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Kennewick Personal Injury Blog

Are hands free cellphones safe for motorists?

If are guilty of using a hand-held cellphone while driving in Washington, you are not alone. Although this dangerous practice is illegal in the state of Washington, many people continue to talk, text and perform other functions on their hand-held cellular devices while behind the wheel. Some people, however, have turned to using hands-free devices as a way to continue their cellphone use and stay in compliance with the law. Hands-free cellphones are marketed as a safe alternative to hand-held models, as they do not require drivers to use their hands to operate or take their eyes off the road. Studies show that hands free cellphones may not be safe to use at all.

The study released by AAA had participants perform several distracting tasks while driving a simulator, as well as an actual vehicle equipped with monitoring devices. Drivers were asked to listen to the radio, listen to an audio book, engage in conversation with a passenger, send email messages over a voice-activated system and talk using a hand-held and hands free cellular device. The results showed that operating a hands-free cellphone was only slightly less distracting than using a hand-held cellphone.

Commercial truck clearinghouse may save lives

When people share the road with large tractor trailers, they run the risk of becoming involved in a serious truck accident. While people may assume that the truck driver operating the big rig is licensed, experience and well-qualified, this may not always be the case. There are a number of truck drivers who have previous driving violations, or are otherwise unqualified to drive a at truck. However, they are still out on the roadways. These negligent truckers may cause serious truck accidents, injuries and death to innocent people on the road. This may all change, however, due to a new Commercial Driver’s License Drug and Alcohol Clearinghouse, which is set to be implemented soon.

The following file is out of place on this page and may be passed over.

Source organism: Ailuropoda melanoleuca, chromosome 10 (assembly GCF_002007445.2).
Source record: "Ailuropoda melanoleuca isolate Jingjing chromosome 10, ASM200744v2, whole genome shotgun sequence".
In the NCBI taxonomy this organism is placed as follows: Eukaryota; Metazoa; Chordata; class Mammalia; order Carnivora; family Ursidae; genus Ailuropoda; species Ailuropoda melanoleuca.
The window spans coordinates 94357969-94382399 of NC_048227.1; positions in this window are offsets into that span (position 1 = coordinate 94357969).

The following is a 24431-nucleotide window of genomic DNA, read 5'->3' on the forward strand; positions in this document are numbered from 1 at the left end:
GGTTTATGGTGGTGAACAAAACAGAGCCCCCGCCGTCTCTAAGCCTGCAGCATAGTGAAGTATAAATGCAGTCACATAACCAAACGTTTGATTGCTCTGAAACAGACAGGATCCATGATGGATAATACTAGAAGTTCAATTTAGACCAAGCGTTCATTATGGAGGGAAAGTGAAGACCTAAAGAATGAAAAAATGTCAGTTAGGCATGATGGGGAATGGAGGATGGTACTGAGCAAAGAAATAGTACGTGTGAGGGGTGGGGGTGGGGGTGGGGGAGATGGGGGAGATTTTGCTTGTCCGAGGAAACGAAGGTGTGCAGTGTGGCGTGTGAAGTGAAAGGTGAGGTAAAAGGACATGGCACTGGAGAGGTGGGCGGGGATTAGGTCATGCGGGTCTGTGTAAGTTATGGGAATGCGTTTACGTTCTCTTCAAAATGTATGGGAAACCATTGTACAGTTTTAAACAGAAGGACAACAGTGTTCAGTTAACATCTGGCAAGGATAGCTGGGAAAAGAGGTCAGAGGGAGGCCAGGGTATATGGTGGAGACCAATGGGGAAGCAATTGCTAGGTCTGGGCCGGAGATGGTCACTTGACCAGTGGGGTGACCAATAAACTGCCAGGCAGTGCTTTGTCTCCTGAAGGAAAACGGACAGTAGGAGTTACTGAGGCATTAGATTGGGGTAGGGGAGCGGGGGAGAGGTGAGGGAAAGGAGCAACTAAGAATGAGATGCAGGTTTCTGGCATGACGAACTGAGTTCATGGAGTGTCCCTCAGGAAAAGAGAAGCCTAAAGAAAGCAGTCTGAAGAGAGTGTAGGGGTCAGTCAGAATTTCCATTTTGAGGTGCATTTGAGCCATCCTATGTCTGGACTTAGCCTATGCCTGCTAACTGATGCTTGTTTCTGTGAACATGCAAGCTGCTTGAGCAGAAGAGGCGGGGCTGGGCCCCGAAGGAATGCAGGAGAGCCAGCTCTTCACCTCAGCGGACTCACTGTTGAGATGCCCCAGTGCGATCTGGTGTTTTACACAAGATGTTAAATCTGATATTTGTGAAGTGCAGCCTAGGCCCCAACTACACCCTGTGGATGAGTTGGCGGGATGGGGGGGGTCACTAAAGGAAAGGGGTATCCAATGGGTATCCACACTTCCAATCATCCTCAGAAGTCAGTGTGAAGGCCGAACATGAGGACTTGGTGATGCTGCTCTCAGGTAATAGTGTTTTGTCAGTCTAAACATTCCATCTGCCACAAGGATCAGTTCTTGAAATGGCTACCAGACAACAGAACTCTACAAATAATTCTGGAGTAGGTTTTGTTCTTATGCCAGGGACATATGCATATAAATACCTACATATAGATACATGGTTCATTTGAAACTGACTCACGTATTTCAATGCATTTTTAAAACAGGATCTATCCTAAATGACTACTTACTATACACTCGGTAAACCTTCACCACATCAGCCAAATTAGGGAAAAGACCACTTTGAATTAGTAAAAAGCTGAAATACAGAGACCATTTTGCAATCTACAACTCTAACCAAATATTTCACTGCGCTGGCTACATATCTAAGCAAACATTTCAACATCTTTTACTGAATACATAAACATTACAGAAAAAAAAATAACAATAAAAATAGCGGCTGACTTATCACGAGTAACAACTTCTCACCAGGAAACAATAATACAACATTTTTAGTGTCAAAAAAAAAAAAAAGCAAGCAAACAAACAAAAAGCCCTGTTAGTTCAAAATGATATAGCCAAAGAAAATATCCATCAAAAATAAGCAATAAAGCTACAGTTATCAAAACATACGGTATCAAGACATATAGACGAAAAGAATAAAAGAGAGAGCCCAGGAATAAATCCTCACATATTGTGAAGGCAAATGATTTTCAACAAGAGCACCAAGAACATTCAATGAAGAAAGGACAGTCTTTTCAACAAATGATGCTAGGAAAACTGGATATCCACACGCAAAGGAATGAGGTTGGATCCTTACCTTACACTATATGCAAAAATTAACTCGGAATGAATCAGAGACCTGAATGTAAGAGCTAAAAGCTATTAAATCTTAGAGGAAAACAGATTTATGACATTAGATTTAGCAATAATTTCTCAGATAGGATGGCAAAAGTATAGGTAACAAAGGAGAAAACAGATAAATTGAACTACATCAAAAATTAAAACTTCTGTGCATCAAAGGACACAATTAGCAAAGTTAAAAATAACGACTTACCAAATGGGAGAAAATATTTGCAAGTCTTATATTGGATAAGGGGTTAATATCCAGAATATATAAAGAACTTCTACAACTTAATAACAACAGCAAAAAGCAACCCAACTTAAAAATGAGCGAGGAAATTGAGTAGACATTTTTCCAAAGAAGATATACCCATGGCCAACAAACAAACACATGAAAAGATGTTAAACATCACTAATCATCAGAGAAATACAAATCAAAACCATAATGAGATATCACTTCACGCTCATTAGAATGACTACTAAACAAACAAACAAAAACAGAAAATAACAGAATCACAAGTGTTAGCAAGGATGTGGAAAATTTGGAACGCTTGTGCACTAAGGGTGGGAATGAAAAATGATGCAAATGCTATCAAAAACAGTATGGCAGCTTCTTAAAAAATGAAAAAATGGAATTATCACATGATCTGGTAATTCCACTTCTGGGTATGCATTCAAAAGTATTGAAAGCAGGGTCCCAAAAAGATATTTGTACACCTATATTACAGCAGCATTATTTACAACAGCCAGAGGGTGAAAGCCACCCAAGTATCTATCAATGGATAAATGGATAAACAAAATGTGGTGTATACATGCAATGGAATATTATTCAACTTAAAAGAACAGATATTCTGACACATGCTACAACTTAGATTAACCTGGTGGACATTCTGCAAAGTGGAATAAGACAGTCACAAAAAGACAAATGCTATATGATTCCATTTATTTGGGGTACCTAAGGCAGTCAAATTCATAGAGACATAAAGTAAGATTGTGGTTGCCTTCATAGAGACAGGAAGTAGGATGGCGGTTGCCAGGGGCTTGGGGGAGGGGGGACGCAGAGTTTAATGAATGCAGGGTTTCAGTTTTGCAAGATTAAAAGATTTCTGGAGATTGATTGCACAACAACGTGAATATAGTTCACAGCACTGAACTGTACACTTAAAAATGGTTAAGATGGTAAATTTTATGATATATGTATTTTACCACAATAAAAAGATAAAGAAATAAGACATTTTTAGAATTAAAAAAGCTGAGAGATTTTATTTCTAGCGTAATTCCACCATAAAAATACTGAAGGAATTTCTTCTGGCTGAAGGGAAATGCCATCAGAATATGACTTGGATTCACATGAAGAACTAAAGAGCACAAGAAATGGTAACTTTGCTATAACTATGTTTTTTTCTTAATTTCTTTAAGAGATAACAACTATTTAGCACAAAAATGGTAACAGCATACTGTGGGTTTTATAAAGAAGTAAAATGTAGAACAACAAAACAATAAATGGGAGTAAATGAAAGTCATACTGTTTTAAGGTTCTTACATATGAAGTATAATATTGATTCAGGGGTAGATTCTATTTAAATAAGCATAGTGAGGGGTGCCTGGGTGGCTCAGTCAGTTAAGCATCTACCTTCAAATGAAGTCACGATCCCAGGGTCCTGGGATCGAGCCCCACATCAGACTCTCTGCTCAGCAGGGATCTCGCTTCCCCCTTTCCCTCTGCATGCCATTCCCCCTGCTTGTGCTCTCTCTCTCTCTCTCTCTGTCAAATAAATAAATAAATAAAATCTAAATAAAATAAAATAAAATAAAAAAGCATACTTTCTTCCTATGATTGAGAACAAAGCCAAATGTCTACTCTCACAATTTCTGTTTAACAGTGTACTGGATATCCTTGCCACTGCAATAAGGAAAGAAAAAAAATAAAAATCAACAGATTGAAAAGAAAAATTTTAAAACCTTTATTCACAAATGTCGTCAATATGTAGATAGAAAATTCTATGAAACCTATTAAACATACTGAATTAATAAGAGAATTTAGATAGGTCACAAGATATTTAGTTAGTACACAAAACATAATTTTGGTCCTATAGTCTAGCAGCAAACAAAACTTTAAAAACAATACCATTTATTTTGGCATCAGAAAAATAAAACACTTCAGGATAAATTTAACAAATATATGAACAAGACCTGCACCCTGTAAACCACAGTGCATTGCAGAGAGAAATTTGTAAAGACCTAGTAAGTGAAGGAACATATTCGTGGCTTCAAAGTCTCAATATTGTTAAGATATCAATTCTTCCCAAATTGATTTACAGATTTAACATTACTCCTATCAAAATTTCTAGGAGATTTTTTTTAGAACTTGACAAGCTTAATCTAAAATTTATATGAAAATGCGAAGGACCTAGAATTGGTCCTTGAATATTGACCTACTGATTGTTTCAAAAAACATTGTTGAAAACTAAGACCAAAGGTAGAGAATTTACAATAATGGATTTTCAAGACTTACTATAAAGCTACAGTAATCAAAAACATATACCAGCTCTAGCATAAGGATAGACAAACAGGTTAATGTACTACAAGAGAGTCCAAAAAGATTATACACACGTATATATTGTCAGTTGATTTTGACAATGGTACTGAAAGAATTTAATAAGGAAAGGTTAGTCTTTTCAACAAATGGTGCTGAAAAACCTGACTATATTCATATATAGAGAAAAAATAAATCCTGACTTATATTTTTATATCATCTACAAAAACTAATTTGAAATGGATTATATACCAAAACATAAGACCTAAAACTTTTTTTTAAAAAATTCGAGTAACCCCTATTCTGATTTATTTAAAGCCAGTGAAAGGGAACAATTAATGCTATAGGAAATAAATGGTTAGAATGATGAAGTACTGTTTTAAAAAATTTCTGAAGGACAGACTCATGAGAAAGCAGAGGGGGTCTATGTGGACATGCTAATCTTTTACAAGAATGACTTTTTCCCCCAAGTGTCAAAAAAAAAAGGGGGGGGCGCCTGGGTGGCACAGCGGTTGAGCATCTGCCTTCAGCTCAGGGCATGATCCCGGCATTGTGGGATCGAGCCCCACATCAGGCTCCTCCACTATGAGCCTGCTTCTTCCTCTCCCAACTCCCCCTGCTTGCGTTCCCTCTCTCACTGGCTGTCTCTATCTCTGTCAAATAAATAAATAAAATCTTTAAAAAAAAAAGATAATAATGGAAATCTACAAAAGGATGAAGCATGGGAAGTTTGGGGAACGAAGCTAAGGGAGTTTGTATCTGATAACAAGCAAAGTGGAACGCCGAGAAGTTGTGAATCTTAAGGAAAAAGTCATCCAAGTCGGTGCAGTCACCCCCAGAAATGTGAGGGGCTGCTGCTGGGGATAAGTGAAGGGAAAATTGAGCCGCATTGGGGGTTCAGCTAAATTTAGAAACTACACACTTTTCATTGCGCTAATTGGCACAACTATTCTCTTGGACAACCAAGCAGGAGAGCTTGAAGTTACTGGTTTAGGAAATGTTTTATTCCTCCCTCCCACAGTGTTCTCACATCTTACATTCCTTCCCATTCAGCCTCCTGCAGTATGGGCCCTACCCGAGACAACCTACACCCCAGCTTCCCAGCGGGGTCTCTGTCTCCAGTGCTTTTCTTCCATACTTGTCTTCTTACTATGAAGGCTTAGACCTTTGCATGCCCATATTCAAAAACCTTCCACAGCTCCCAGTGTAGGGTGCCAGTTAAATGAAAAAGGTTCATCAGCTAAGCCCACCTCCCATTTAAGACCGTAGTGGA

This national database, created by the Federal Motor Carrier Safety Administration, allows trucking companies, medical review officers, third-party administrators and substance abuse professionals to report the results of drug tests, report test refusals, traffic citations and commercial driver’s license information. The database would show whether drivers are enrolled in drug and alcohol programs, as well as the status of their commercial driver’s licenses.   

Aggressive driving: How to spot road rage

There is no question that drivers get frustrated and angry when navigating busy Washington roadways. At some point, you may have gotten angry at another driver while you were rushing to work or to an appointment. Road rage is a common problem throughout the country and is the cause of many motor vehicle accidents, injuries and even fatalities. In fact, AAA reports that road rage is involved in approximately half of all motor vehicle accident deaths. Furthermore, at least half of drivers admit that they have engaged in aggressive driving behaviors. By understanding how to spot the signs of road rage, you may be able to avoid becoming the victim of a devastating car accident.

Some common road rage behaviors that you should be on the lookout for include the following:

  •          Tailgating, or driving too closely behind other vehicles.
  •          Racing or speeding alongside other cars.
  •          Ignoring stop signs and traffic signals.
  •          Excessive lane changing without signaling.
  •          Cutting in front of other drivers and slowing down.
  •          Inappropriate hand signals, gestures and swearing.

What are the common causes of truck accidents?

Large truck accidents injure and kill a significant number of people every year in the United States. In 2015 alone, 4,311 large trucks were involved in deadly accidents, which is an 8 percent increase from 2014. Sadly, many of these accidents are preventable. By understanding what causes truck accidents, you may be able to avoid becoming the victim of a negligent truck driver.

One of the most common causes of large truck accidents is drowsy, drunk and distracted truck drivers, according to the Federal Motor Carrier Safety Administration. Truckers who attempt to stay awake behind the wheel in an attempt to earn a larger paycheck or to meet a tight deadline, put other peoples’ lives in danger. Truckers may fall asleep behind the wheel and fail to hear safety devices warning them that they are approaching slowed traffic. Distracted truckers also pose a threat, as they are unable to see what is going on while they are watching their cellphones or engaging in another task.

Police: Impaired, arguing driver caused Columbia crash, injuries

Distracted driving can take many forms. In most cases, it involves a driver more focused on their phone than on the traffic. In other cases, it involves a driver too focused on a passenger to properly pay attention to what is going on around them.

An 18-year-old woman driving a blue car was driving on north 72nd Avenue while in a heated argument with her male passenger. Unfortunately, the argument was more interesting than the stop light. She blew through the red light, slamming her vehicle into a pick-up truck which was sent rolling by the impact, a news report states.